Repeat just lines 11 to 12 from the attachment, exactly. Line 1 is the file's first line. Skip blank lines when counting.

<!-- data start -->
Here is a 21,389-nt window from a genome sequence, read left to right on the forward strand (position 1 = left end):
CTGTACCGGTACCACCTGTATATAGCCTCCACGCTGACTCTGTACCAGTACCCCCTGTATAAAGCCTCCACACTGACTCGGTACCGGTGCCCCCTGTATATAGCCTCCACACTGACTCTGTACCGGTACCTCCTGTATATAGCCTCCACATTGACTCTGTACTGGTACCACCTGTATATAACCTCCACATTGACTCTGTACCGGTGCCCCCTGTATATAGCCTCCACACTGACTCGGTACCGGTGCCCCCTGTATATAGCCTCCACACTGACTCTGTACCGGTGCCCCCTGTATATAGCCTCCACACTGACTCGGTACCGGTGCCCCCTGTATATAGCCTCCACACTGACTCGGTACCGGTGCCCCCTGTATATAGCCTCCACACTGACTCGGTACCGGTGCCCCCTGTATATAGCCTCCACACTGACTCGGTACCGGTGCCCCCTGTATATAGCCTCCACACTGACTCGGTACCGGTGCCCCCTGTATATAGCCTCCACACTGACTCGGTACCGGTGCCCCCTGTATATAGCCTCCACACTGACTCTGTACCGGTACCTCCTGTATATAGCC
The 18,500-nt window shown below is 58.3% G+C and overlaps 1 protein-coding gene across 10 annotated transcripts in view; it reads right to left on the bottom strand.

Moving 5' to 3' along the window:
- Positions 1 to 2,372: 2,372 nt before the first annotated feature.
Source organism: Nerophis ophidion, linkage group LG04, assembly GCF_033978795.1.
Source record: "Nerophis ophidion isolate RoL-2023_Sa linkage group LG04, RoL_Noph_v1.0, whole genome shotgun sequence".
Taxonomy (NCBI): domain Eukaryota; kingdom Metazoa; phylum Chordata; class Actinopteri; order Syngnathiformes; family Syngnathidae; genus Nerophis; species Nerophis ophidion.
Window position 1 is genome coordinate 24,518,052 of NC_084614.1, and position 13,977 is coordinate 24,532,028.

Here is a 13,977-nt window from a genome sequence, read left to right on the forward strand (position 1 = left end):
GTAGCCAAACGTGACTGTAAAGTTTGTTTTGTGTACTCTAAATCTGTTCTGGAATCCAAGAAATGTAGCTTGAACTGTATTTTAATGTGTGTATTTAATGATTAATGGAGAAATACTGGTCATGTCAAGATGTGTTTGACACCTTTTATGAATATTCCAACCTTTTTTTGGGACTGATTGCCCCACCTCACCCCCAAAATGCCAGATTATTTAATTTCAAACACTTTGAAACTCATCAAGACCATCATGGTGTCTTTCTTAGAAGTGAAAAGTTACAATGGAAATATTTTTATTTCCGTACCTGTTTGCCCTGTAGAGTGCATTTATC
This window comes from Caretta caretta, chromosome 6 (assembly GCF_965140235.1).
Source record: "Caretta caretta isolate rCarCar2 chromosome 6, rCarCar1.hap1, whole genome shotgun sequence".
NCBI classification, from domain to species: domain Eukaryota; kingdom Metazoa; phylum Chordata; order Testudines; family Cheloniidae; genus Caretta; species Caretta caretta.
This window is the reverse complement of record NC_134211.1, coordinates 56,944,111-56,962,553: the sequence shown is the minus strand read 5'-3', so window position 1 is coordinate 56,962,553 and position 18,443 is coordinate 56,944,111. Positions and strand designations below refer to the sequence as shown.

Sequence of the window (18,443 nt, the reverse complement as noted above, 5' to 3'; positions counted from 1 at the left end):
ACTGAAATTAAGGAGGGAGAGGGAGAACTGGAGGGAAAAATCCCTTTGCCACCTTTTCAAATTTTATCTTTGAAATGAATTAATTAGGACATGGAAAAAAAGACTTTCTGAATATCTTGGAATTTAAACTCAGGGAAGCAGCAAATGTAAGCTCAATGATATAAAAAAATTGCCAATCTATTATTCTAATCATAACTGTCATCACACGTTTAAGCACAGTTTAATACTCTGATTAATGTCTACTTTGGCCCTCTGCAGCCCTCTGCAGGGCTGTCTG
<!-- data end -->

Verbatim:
GTAGCCAAACGTGACTGTAAAGTTTGTTTTGTGTACTCTAAATCTGTTCTGGAATCCAAGAAATGTAGCTTGAACTGTATTTTAATGTGTGTATTTAATGATTAATGGAGAAATACTGGTCATGTCAAGATGTGTTTGACACCTTTTATGAATATTCCAACCTTTTTTTGGGACTGATTGCCCCACCTCACCCCCAAAATGCCAGATTATTTAATTTCAAACACTTTGAAACTCATCAAGACCATCATGGTGTCTTTCTTAGAAGTGAAAAGTTACAATGGAAATATTTTTATTTCCGTACCTGTTTGCCCTGTAGAGTGCATTTATC
This window comes from Caretta caretta, chromosome 6 (assembly GCF_965140235.1).